CURRENTLY NOT ACCEPTING
(Dec 1, 2022) At this time, Sunset Accounting is not excepting any new clients. Thank you for the business.
The IRS has announced major adjustments to dozens of tax rules that will apply in 2023. These are changes that impact your taxes next year and will be reflected in the return you file in 2024.
Your standard deduction will be higher
The standard deduction has been raised for 2023. The new deductions are:
- $27,700 for married couples filing jointly (up from $25,900 in 2022)
- $13,850 for single filers and married individuals filing separately (up from $12,950 in 2022)
- $20,800 for heads of households (up from $19,400 in 2022)
Marginal rates for tax year 2023
– 10%: income of $11,000 or less
– 12%: income between $11,001 and $44,725
– 22%: income between $44,726 and $95,375
– 24%: income between $95,376 and $182,100
– 32%: income between $182,101 and $231,250
– 35% income between $231,251 and $578,125
– 37%: income greater than $578,125
Married filing jointly
– 10%: income of $22,000 or less
– 12%: income between $22,001 and $89,450
– 22%: income between $89,451 and $190,750
– 24%: income between $190,751 and $364,200
– 32%: income between $364,201 and $462,500
– 35% income between $462,501 and $693,750
– 37%: income greater than $693,750
The earned income tax credit will get bigger
For 2023, the amount is $7,430 for taxpayers who have three or more qualifying children. That is up from $6,935 in 2022. The IRS has an online tool that can help you learn if you qualify.
Capital gains tax thresholds
The IRS has increased the threshold for how long-term capital gains are taxed in 2023.
The zero-rate amount applies to gains between:
- $0 and $89,250 for married couples filing jointly
- $0 to $59,750 for heads of households
- $0 to $44,625 for married couples filing separately and single filers
The maximum 15% amount applies to gains between:
- $89,251 to $553,850 for married couples filing jointly
- $59,751 to $523,050 for heads of households
- $44,626 to $276,900 for married couples filing separately
- $44,626 to $492,300 for single filers
Anything above those upper limits is taxed at 20%. Short-term capital gains are still taxed as ordinary income.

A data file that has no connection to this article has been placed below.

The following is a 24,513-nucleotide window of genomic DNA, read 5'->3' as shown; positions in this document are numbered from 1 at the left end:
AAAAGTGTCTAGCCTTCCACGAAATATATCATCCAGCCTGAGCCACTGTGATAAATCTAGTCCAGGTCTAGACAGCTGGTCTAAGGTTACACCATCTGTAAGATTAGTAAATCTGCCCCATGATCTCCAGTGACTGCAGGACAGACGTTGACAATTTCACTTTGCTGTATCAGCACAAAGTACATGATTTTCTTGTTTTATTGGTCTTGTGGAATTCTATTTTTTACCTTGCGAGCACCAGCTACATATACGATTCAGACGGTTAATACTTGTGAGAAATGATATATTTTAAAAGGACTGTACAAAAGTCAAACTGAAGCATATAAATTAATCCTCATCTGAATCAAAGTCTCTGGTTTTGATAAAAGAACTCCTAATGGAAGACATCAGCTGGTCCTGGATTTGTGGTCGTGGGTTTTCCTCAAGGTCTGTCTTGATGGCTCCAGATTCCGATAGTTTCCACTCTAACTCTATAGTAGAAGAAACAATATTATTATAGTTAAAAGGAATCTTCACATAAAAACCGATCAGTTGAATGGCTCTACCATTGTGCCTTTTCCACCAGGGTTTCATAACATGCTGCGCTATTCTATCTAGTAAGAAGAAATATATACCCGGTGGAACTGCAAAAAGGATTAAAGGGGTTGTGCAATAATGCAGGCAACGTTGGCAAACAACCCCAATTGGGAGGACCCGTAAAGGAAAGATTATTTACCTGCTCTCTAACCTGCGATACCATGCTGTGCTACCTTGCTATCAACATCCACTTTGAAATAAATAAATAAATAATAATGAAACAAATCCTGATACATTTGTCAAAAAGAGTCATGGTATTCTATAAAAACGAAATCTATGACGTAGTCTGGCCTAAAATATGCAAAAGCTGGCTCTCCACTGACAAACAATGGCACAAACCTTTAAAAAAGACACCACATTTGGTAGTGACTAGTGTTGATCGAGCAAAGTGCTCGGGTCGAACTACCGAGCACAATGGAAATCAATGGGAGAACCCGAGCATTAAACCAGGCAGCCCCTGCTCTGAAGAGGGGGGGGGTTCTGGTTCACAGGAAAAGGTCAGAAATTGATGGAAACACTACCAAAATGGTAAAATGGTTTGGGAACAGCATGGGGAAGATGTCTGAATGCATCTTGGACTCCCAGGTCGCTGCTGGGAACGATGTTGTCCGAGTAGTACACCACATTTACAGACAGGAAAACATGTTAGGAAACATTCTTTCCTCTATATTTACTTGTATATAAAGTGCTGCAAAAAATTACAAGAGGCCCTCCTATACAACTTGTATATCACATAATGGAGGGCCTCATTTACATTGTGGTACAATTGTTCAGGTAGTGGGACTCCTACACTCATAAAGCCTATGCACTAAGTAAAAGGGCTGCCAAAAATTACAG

You can contribute more to a 401(k)
The amount that employees can contribute to their 401(k) is increasing for 2023. It will be $22,500, a $2,000 boost from the $20,500 limit in 2022.
The “catch-up contribution” limit for workers 50 and older also will increase to $7,500. That means employees in this age bracket can contribute a total of $30,000 to their 401(k) next year.
As with many of the higher limits on this list, the IRS is raising the 401(k) contribution limit in response to the inflation that is surging through the U.S. economy.
You can contribute more to an IRA
The new contribution limit for traditional IRAs and Roth IRAs will be $6,500 next year, a $500 increase from 2022.
The catch-up contribution for those who are 50 or older remains $1,000. That means folks in this age bracket can contribute a total of $7,500 to their IRA in 2023.
You can contribute more to an HSA
Health savings account contribution limits are being increased for 2023 to adjust for inflation.
If your HSA covers only you as an individual, the new contribution limit is $3,850, up $200 from 2022. For HSAs that cover a family, the contribution limit is increasing to $7,750, up $450 from 2022.
To qualify to contribute to an HSA plan in 2023, your deductible must be at least $1,500 for individual coverage, or $3,000 for family coverage. Annual out-of-pocket expense maximums cannot exceed $7,500 for self-only coverage and $15,000 for family coverage.
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